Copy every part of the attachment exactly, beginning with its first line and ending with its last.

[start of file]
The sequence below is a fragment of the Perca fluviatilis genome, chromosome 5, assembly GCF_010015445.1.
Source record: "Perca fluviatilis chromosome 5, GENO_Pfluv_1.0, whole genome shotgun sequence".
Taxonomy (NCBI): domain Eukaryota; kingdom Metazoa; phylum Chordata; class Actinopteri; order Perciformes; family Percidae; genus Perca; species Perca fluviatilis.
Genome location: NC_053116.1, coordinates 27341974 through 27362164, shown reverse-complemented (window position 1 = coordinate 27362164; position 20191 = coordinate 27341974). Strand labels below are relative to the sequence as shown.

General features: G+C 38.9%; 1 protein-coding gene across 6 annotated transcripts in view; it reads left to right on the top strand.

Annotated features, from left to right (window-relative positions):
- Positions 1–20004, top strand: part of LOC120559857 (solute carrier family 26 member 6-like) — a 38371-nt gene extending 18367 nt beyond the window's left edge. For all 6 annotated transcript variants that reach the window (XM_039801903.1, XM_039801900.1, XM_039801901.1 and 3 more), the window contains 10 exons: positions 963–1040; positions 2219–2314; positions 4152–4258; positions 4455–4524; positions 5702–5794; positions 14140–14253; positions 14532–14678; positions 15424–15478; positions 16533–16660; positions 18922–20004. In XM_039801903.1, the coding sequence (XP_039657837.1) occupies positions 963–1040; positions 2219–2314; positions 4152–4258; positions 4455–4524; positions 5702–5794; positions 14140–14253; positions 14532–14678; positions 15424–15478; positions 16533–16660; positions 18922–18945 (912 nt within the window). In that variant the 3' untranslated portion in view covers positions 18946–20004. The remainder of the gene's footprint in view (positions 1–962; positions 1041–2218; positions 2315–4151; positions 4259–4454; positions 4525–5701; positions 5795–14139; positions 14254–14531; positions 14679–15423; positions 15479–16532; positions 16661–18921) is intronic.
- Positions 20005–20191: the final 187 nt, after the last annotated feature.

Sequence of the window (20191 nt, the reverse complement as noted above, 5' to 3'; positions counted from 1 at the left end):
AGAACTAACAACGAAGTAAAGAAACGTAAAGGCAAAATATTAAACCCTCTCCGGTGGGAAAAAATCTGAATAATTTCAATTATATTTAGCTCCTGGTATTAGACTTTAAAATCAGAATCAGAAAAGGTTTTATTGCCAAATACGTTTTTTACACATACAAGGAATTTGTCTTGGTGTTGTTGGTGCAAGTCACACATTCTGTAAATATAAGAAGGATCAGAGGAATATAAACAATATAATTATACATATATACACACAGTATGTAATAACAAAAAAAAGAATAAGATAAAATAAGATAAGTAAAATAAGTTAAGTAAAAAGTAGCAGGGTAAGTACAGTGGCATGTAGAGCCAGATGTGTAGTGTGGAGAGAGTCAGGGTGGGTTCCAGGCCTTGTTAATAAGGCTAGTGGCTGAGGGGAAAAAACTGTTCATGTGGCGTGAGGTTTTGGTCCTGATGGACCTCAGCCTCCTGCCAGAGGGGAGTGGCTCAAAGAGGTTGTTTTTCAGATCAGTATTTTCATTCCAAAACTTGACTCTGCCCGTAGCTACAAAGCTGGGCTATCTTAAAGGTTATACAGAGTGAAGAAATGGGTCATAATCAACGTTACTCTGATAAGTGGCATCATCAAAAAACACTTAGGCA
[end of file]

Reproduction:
The sequence below is a fragment of the Perca fluviatilis genome, chromosome 5, assembly GCF_010015445.1.
Source record: "Perca fluviatilis chromosome 5, GENO_Pfluv_1.0, whole genome shotgun sequence".
Taxonomy (NCBI): domain Eukaryota; kingdom Metazoa; phylum Chordata; class Actinopteri; order Perciformes; family Percidae; genus Perca; species Perca fluviatilis.
Genome location: NC_053116.1, coordinates 27341974 through 27362164, shown reverse-complemented (window position 1 = coordinate 27362164; position 20191 = coordinate 27341974). Strand labels below are relative to the sequence as shown.

General features: G+C 38.9%; 1 protein-coding gene across 6 annotated transcripts in view; it reads left to right on the top strand.

Annotated features, from left to right (window-relative positions):
- Positions 1–20004, top strand: part of LOC120559857 (solute carrier family 26 member 6-like) — a 38371-nt gene extending 18367 nt beyond the window's left edge. For all 6 annotated transcript variants that reach the window (XM_039801903.1, XM_039801900.1, XM_039801901.1 and 3 more), the window contains 10 exons: positions 963–1040; positions 2219–2314; positions 4152–4258; positions 4455–4524; positions 5702–5794; positions 14140–14253; positions 14532–14678; positions 15424–15478; positions 16533–16660; positions 18922–20004. In XM_039801903.1, the coding sequence (XP_039657837.1) occupies positions 963–1040; positions 2219–2314; positions 4152–4258; positions 4455–4524; positions 5702–5794; positions 14140–14253; positions 14532–14678; positions 15424–15478; positions 16533–16660; positions 18922–18945 (912 nt within the window). In that variant the 3' untranslated portion in view covers positions 18946–20004. The remainder of the gene's footprint in view (positions 1–962; positions 1041–2218; positions 2315–4151; positions 4259–4454; positions 4525–5701; positions 5795–14139; positions 14254–14531; positions 14679–15423; positions 15479–16532; positions 16661–18921) is intronic.
- Positions 20005–20191: the final 187 nt, after the last annotated feature.

Sequence of the window (20191 nt, the reverse complement as noted above, 5' to 3'; positions counted from 1 at the left end):
AGAACTAACAACGAAGTAAAGAAACGTAAAGGCAAAATATTAAACCCTCTCCGGTGGGAAAAAATCTGAATAATTTCAATTATATTTAGCTCCTGGTATTAGACTTTAAAATCAGAATCAGAAAAGGTTTTATTGCCAAATACGTTTTTTACACATACAAGGAATTTGTCTTGGTGTTGTTGGTGCAAGTCACACATTCTGTAAATATAAGAAGGATCAGAGGAATATAAACAATATAATTATACATATATACACACAGTATGTAATAACAAAAAAAAGAATAAGATAAAATAAGATAAGTAAAATAAGTTAAGTAAAAAGTAGCAGGGTAAGTACAGTGGCATGTAGAGCCAGATGTGTAGTGTGGAGAGAGTCAGGGTGGGTTCCAGGCCTTGTTAATAAGGCTAGTGGCTGAGGGGAAAAAACTGTTCATGTGGCGTGAGGTTTTGGTCCTGATGGACCTCAGCCTCCTGCCAGAGGGGAGTGGCTCAAAGAGGTTGTTTTTCAGATCAGTATTTTCATTCCAAAACTTGACTCTGCCCGTAGCTACAAAGCTGGGCTATCTTAAAGGTTATACAGAGTGAAGAAATGGGTCATAATCAACGTTACTCTGATAAGTGGCATCATCAAAAAACACTTAGGCA